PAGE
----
Husband's threshold contention is that the court erred in deviating from the exact terms of the parties' agreement.   It is clear from the record, however, that both parties challenged various provisions of the agreement, and the court was thus entitled to depart from its terms.   A separation agreement is not binding when both parties seek, in effect, to modify it.   Cf. McCrea v. McCrea, 150 Vt. 204, 206, 552 A.2d 392, 393 (1988) (where agreement “was orally rescinded ․ the court was not bound by the stipulation and ․ properly exercised its discretion to order a new disposition”);  Roberts v. Roberts, 146 Vt. 498, 500, 505 A.2d 676, 678 (1986) (where parties do not seek to enforce prior stipulation as to property settlement, court is not bound to enforce it, but has discretion to order new disposition).   Here, the parties contested numerous provisions of the agreement.   The court was thus entitled to treat it as rescinded, and divide the property, order support, and award legal and physical custody of the children, in its discretion.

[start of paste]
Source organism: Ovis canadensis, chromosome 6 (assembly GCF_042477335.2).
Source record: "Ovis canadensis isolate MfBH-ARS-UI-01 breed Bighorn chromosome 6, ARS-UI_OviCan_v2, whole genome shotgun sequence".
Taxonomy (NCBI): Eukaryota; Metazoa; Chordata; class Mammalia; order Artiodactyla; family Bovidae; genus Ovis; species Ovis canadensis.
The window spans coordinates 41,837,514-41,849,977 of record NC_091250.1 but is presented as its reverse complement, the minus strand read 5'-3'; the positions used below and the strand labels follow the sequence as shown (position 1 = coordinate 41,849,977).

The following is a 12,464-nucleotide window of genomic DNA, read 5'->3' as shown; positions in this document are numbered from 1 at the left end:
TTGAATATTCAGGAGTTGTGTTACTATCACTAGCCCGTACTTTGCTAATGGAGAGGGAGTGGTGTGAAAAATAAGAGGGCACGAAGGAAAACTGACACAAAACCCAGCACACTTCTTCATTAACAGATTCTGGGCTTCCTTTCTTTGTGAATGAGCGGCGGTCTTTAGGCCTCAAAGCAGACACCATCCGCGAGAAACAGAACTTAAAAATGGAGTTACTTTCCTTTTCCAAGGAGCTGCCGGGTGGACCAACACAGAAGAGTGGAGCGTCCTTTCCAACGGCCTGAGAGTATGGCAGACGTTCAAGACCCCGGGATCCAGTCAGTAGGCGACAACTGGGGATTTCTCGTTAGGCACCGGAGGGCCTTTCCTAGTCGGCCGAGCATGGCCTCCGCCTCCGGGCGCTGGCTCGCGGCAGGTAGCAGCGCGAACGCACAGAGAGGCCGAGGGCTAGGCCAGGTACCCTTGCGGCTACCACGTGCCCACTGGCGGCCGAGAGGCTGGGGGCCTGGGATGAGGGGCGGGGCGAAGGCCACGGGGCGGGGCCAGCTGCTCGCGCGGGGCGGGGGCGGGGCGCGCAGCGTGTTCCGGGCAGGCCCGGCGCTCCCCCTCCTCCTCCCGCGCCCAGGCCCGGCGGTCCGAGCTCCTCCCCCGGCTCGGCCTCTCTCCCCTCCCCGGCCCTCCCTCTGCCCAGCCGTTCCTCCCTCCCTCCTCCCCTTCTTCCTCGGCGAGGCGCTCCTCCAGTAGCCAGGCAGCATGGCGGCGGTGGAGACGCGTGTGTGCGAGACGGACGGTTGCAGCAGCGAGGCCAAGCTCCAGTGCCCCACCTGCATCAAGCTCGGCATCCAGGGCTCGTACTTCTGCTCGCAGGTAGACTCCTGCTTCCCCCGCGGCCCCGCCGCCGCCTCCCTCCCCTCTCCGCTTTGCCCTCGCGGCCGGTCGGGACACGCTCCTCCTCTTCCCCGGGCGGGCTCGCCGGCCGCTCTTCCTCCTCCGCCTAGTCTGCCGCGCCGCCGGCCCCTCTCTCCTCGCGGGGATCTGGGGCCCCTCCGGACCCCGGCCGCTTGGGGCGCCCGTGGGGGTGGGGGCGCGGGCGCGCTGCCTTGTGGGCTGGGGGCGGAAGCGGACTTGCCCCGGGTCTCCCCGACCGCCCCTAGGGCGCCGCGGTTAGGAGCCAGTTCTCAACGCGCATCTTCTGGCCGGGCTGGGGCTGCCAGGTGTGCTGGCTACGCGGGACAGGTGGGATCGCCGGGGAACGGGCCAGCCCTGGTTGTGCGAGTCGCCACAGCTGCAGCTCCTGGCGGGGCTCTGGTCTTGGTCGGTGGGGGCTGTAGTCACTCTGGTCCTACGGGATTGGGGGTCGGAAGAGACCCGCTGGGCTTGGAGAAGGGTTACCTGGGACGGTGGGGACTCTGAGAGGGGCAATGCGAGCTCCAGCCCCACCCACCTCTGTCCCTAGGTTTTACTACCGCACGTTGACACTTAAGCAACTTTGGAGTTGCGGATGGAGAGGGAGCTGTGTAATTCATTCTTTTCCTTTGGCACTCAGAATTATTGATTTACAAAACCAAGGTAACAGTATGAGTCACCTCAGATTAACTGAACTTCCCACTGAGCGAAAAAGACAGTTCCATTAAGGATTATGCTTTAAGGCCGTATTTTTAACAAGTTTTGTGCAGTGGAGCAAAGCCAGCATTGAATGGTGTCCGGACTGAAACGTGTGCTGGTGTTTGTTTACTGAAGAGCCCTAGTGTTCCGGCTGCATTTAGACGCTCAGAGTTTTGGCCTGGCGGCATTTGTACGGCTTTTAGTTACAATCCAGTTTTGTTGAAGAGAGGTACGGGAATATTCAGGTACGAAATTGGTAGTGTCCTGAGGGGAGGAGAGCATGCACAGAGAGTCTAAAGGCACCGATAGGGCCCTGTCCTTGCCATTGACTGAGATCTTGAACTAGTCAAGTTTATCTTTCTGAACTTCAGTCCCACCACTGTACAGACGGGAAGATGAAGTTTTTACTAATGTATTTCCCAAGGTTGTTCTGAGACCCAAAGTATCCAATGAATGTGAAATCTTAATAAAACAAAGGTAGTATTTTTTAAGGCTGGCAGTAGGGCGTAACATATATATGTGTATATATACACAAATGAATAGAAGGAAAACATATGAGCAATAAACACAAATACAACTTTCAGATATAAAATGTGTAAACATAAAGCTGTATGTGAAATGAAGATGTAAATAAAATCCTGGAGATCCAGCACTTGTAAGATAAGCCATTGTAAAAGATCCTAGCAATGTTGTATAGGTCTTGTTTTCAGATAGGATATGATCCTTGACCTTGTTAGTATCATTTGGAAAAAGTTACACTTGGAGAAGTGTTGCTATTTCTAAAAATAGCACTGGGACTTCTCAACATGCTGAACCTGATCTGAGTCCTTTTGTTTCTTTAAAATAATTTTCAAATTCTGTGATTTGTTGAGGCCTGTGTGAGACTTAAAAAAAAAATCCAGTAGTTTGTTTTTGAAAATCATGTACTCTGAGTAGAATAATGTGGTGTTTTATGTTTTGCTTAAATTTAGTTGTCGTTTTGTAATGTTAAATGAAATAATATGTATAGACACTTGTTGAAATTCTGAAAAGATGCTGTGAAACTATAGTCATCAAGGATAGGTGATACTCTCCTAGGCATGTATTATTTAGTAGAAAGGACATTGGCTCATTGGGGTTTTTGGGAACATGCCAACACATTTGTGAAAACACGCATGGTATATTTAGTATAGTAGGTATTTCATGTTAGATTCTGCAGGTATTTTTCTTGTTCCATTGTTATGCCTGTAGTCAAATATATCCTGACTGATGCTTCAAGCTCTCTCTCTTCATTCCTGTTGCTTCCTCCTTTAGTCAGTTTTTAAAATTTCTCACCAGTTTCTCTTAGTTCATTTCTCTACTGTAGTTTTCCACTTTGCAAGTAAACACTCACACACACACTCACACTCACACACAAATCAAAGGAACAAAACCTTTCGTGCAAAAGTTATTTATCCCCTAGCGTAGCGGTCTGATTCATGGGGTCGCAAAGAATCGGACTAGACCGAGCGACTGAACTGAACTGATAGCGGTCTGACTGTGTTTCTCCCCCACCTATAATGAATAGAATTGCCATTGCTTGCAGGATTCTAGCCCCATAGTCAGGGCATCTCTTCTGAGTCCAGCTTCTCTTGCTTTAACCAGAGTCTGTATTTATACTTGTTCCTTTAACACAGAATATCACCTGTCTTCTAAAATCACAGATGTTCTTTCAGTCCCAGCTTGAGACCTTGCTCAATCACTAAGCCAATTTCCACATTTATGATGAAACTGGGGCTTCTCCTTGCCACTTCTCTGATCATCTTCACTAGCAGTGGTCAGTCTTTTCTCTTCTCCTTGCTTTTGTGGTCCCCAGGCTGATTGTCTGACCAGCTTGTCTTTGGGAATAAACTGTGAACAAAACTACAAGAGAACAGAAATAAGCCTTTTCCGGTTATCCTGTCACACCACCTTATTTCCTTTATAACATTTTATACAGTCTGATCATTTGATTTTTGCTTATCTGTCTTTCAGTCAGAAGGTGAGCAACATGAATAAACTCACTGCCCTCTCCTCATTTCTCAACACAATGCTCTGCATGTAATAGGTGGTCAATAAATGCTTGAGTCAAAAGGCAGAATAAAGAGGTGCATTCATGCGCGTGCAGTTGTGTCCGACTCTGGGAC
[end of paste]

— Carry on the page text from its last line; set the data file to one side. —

Husband also contends the court erred in ordering him to maintain a life insurance policy with wife as beneficiary for as long as the child support obligation was in effect.   Although husband had allowed the policy to lapse prior to the final order and decree, it was in effect when, several months earlier, the magistrate ordered him to maintain the policy for as long as he was obligated to pay child support.   Thus, neither Narwid v. Narwid, 160 Vt. 636, 638, 641 A.2d 85, 87 (1993), holding that a court may not craft such an order where “there was no evidence that such a policy existed,” nor Schwartz v. Seldin-Schwartz, --- Vt. ----, ----, 685 A.2d 665, 668 (1996), holding that the court may not award a money judgment where the evidence does not establish that the amount awarded exists, is apposite.   Nor, as husband contends, is the life insurance provision invalidated by the rule that a court may not indirectly award post-mortem spousal maintenance through a life insurance policy “intended to secure the maintenance provision of the decree.”  Narwid, 160 Vt. at 638, 641 A.2d at 87;  see also Theise v. Theise, 164 Vt. 577, 580, 674 A.2d 789, 791 (1996) (court may not require husband to substitute wife as beneficiary on “key man” policy to “secur[e] post-mortem maintenance payments.”).   Here, the court ordered husband to maintain the policy specifically to “ensure continued support for the children,” and to that end imposed the requirement only “for so long as he has a child support obligation.”   We have limited the family court's “discretion to order a spouse to maintain an existing life insurance policy for the benefit of the other spouse,” Theise, 164 Vt. at 580, 674 A.2d at 791, only where the policy is intended “to assure continued maintenance payments following the death of the obligor spouse.”  Id. at 581, 674 A.2d at 791 (emphasis added).